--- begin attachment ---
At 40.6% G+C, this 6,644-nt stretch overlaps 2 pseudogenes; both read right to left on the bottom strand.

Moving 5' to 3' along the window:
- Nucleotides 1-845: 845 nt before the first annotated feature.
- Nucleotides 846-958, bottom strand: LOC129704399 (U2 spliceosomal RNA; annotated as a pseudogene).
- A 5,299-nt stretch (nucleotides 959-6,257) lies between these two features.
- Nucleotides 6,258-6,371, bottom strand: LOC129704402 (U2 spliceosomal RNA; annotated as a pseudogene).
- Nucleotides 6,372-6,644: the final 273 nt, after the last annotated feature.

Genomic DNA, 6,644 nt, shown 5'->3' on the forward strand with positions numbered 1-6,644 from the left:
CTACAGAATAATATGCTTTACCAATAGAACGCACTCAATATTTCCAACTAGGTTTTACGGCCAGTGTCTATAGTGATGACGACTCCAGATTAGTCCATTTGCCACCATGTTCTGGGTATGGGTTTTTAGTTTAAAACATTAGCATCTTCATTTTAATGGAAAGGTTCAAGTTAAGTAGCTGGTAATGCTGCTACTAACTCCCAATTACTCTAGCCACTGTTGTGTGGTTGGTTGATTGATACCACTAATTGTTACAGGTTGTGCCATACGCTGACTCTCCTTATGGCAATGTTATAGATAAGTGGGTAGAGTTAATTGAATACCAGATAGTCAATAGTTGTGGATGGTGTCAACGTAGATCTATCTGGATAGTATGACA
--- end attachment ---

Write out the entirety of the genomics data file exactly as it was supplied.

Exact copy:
At 40.6% G+C, this 6,644-nt stretch overlaps 2 pseudogenes; both read right to left on the bottom strand.

Moving 5' to 3' along the window:
- Nucleotides 1-845: 845 nt before the first annotated feature.
- Nucleotides 846-958, bottom strand: LOC129704399 (U2 spliceosomal RNA; annotated as a pseudogene).
- A 5,299-nt stretch (nucleotides 959-6,257) lies between these two features.
- Nucleotides 6,258-6,371, bottom strand: LOC129704402 (U2 spliceosomal RNA; annotated as a pseudogene).
- Nucleotides 6,372-6,644: the final 273 nt, after the last annotated feature.

Genomic DNA, 6,644 nt, shown 5'->3' on the forward strand with positions numbered 1-6,644 from the left:
CTACAGAATAATATGCTTTACCAATAGAACGCACTCAATATTTCCAACTAGGTTTTACGGCCAGTGTCTATAGTGATGACGACTCCAGATTAGTCCATTTGCCACCATGTTCTGGGTATGGGTTTTTAGTTTAAAACATTAGCATCTTCATTTTAATGGAAAGGTTCAAGTTAAGTAGCTGGTAATGCTGCTACTAACTCCCAATTACTCTAGCCACTGTTGTGTGGTTGGTTGATTGATACCACTAATTGTTACAGGTTGTGCCATACGCTGACTCTCCTTATGGCAATGTTATAGATAAGTGGGTAGAGTTAATTGAATACCAGATAGTCAATAGTTGTGGATGGTGTCAACGTAGATCTATCTGGATAGTATGACA